New Method for Earthquakes Prediction

August 6, 2004

Scientists at Stockholm University in Sweden may have developed a new method for predicting earthquakes with the help of geochemistry. The method involves metering the content of certain metals in underground water, which changes before and after an earthquake.

The team of researchers behind these discoveries, presented in the latest issue of the scientific journal Geology, is led by Alasdair Skelton, professor of petrology and geochemistry at Stockholm University. An other member of the research group is Lillemor Claesson at the same department.

Earthquakes primarily represent a threat to areas where continental plates meet: Japan, Turkey, California, for example. A major problem is the difficulty of quickly predicting quakes and the risks in these prone areas. Now Alasdair Skelton and his research team are claiming that it may be possible to predict tremors by metering how the content of metals in underground water changes.

The method was developed in Iceland, before and after a major earthquake (5.8 on the Richter scale). The chemistry of Ice Age water was sampled from a 1.5 km deep well in northern Iceland and was monitored for 10 weeks before and one year after the earthquake, which occurred on September 16, 2002.

Chemical peaks for iron and chromium, manganese, zinc and copper were detected 10, 5, 2, and 1 week(s) before the earthquake. After the tremor they returned to their normal levels. Comparison with experimental studies indicates that these chemicals were dissolved from the surrounding rock, but at higher temperature and therefore deeper in the Earth's crust. Upward migration of this chemically-fingerprinted water to the team's sampling station could result from changes in the permeability of the Earth's crust, caused by the accumulation of energy before the earthquake.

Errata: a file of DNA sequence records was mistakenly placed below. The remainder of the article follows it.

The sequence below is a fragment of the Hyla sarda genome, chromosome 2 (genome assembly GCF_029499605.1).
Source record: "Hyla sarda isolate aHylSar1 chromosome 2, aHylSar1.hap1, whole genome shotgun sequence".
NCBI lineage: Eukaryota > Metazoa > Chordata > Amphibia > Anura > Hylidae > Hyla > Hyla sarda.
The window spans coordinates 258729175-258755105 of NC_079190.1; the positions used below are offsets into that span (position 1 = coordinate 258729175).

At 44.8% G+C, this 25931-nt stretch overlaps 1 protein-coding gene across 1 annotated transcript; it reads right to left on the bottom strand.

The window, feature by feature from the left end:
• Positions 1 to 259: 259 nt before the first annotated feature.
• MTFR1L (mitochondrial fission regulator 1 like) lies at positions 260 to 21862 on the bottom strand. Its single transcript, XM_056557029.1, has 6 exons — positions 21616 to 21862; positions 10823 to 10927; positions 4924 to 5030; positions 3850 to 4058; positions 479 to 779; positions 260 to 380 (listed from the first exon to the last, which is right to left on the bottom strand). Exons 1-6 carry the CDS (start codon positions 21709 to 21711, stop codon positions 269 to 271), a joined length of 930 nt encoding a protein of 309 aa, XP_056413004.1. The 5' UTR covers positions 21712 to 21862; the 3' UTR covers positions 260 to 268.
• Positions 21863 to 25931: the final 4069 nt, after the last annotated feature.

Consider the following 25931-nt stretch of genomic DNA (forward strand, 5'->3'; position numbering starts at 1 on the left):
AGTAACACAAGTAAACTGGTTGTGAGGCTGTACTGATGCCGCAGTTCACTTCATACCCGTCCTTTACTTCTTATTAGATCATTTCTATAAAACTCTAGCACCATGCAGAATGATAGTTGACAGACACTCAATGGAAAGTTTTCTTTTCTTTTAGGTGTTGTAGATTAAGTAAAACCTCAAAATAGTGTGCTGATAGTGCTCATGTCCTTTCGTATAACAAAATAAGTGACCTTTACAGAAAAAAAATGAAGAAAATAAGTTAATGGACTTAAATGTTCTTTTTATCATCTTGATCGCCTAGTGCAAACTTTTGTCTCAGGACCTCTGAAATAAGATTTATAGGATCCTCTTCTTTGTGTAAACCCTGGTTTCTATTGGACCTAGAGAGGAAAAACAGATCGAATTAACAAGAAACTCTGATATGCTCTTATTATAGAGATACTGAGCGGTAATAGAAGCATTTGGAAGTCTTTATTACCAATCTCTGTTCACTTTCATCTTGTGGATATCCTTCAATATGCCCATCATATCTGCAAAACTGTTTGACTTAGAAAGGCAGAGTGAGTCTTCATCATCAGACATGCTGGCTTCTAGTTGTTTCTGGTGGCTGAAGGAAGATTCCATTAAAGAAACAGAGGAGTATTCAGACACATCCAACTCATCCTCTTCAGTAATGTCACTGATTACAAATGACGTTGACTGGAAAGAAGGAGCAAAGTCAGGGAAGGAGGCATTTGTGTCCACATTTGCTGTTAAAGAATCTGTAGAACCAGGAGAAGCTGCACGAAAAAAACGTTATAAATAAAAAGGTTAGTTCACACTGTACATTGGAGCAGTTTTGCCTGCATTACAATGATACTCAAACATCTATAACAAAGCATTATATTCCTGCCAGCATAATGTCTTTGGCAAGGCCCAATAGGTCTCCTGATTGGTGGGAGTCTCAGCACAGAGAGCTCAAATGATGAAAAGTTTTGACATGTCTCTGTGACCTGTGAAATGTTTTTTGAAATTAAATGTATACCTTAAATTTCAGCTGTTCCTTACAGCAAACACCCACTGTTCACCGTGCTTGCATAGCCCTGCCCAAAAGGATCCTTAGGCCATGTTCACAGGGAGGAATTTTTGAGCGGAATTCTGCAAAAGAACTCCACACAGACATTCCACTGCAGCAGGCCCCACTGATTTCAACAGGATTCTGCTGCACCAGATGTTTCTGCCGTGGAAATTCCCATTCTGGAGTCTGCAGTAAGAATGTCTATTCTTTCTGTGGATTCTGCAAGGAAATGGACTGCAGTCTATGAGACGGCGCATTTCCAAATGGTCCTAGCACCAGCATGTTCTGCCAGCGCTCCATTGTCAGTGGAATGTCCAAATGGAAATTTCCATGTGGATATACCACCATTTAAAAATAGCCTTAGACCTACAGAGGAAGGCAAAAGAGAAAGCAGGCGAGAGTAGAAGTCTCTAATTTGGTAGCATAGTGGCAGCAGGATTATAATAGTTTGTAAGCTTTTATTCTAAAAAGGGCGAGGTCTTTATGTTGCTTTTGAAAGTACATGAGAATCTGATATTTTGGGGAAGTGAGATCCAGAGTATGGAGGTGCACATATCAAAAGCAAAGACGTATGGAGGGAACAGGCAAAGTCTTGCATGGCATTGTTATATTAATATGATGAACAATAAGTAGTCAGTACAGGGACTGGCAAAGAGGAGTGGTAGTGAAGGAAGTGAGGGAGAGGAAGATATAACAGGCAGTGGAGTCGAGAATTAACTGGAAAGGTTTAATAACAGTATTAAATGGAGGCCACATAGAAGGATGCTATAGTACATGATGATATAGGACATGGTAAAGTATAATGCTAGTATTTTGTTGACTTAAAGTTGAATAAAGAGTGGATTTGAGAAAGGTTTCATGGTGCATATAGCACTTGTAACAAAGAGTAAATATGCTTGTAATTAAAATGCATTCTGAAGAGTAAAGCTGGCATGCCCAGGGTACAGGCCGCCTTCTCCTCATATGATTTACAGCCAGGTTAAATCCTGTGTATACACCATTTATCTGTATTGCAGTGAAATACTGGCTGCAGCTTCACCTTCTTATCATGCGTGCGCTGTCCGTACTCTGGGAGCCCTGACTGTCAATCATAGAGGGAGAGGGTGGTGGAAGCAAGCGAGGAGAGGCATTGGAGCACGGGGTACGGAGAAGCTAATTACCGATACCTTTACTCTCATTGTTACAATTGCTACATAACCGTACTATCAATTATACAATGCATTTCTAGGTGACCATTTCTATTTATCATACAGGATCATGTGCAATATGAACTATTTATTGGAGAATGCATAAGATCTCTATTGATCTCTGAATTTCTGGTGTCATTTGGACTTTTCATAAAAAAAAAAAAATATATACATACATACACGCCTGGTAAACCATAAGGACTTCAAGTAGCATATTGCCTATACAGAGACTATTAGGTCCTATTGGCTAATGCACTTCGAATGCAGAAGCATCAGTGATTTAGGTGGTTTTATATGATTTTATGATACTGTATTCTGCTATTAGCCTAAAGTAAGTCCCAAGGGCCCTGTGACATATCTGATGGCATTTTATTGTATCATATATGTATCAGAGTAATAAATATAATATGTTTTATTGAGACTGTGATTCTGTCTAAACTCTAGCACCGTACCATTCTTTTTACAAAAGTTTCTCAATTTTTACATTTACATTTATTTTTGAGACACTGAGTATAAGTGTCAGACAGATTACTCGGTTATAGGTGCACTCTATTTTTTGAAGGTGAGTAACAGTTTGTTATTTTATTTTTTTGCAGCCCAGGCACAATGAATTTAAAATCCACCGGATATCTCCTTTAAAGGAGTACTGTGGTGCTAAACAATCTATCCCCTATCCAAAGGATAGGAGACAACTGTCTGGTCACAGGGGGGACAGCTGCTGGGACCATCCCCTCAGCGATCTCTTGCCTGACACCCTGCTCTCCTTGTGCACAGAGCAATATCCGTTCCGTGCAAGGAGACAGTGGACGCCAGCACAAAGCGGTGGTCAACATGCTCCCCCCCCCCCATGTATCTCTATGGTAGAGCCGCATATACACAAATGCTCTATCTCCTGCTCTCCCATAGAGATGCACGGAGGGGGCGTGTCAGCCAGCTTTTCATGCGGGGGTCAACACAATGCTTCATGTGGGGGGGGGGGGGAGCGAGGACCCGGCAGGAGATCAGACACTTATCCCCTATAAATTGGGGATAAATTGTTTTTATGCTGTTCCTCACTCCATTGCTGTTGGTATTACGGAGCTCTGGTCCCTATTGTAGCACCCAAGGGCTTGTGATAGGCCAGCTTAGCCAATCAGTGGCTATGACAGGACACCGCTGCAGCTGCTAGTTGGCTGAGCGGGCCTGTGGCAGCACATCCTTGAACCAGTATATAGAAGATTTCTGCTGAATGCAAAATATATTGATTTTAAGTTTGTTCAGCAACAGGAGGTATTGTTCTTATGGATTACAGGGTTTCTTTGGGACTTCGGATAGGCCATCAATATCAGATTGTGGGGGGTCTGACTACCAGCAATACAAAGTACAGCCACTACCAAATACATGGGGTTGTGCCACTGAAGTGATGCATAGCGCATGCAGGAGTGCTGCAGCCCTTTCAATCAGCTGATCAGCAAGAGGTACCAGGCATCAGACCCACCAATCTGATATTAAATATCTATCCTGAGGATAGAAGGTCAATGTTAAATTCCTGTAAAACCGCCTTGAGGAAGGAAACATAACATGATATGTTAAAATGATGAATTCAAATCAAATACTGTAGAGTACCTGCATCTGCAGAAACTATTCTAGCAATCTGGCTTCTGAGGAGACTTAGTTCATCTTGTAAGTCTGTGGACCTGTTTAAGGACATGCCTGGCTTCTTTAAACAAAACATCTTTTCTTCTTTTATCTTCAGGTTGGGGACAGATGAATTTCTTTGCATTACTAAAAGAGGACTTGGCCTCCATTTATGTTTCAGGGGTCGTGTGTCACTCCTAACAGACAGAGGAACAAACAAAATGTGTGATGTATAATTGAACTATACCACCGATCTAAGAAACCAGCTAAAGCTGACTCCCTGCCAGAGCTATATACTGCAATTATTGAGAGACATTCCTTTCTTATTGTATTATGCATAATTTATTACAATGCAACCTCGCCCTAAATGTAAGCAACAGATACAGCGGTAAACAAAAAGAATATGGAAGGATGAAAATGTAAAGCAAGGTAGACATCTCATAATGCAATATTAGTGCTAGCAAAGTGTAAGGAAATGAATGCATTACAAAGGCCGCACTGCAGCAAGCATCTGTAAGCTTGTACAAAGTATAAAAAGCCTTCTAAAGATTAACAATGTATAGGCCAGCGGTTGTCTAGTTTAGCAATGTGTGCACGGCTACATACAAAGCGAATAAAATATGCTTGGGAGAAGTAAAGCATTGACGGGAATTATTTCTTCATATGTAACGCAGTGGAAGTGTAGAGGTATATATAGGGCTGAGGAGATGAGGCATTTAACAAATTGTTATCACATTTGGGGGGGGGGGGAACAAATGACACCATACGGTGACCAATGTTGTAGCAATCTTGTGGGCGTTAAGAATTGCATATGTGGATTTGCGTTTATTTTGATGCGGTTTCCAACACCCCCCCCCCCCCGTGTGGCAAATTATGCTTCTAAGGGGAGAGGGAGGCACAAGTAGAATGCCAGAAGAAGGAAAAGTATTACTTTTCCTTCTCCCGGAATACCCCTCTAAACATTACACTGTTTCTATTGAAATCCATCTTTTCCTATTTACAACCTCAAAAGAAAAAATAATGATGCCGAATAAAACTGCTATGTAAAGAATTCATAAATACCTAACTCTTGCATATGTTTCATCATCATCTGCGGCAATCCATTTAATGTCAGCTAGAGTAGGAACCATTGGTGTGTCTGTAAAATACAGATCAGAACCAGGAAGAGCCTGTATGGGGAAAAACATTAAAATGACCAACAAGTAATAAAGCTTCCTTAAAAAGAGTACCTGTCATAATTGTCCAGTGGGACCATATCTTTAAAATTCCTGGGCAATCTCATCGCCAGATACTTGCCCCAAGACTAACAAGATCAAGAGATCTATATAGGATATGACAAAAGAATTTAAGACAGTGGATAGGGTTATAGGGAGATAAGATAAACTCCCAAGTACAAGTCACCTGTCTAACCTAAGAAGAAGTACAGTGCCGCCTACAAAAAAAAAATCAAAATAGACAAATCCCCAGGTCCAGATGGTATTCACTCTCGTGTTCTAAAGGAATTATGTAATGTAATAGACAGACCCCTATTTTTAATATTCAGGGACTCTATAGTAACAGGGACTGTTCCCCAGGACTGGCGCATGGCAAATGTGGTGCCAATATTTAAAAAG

Alasdair Skelton feels that it is now time to test whether these observations from Iceland agree with observations and metering in other earthquake-prone areas.

"Water chemistry may thus provide us with a tool which may help us to predict earthquakes. Shortly after the earthquake, we detected a rapid chemical shift for a range of elements and isotopes. We interpret these changes as indicative of the rapidity with which the permeability of the fault zone changes during an earthquake cycle, with one reservoir being sealed off, while another is unsealed," says Alasdair Skelton.

Source: Stockholm University

Explore further: How the Earth's Pacific plates collapsed

Related Stories

How the Earth's Pacific plates collapsed

November 24, 2015

Scientists drilling into the ocean floor have for the first time found out what happens when one tectonic plate first gets pushed under another.

Ten ways advanced computing catalyzes science

November 19, 2015

When researchers need to compare complex new genomes, or map new regions of the Arctic in high-resolution detail, or detect signs of dark matter, or make sense of massive amounts of functional MRI data, they turn to the high-performance ...

Microplate discovery dates birth of Himalayas

November 9, 2015

An international team of scientists has discovered the first oceanic microplate in the Indian Ocean—helping identify when the initial collision between India and Eurasia occurred, leading to the birth of the Himalayas.

Earthquakes without frontiers

October 27, 2015

The Alpine–Himalayan belt, which stretches from the Mediterranean to the Pacific, is one of the world's most seismically active regions. Now, a combination of earth science, social science and education is being used to ...

Recommended for you

NASA's space-station resupply missions to relaunch

November 29, 2015

NASA's commercial space program returns to flight this week as one of its private cargo haulers, Orbital ATK, is to launch its first supply shipment to the International Space Station in more than 13 months.

CERN collides heavy nuclei at new record high energy

November 25, 2015

The world's most powerful accelerator, the 27 km long Large Hadron Collider (LHC) operating at CERN in Geneva established collisions between lead nuclei, this morning, at the highest energies ever. The LHC has been colliding ...


Please sign in to add a comment. Registration is free, and takes less than a minute. Read more

Click here to reset your password.
Sign in to get notified via email when new comments are made.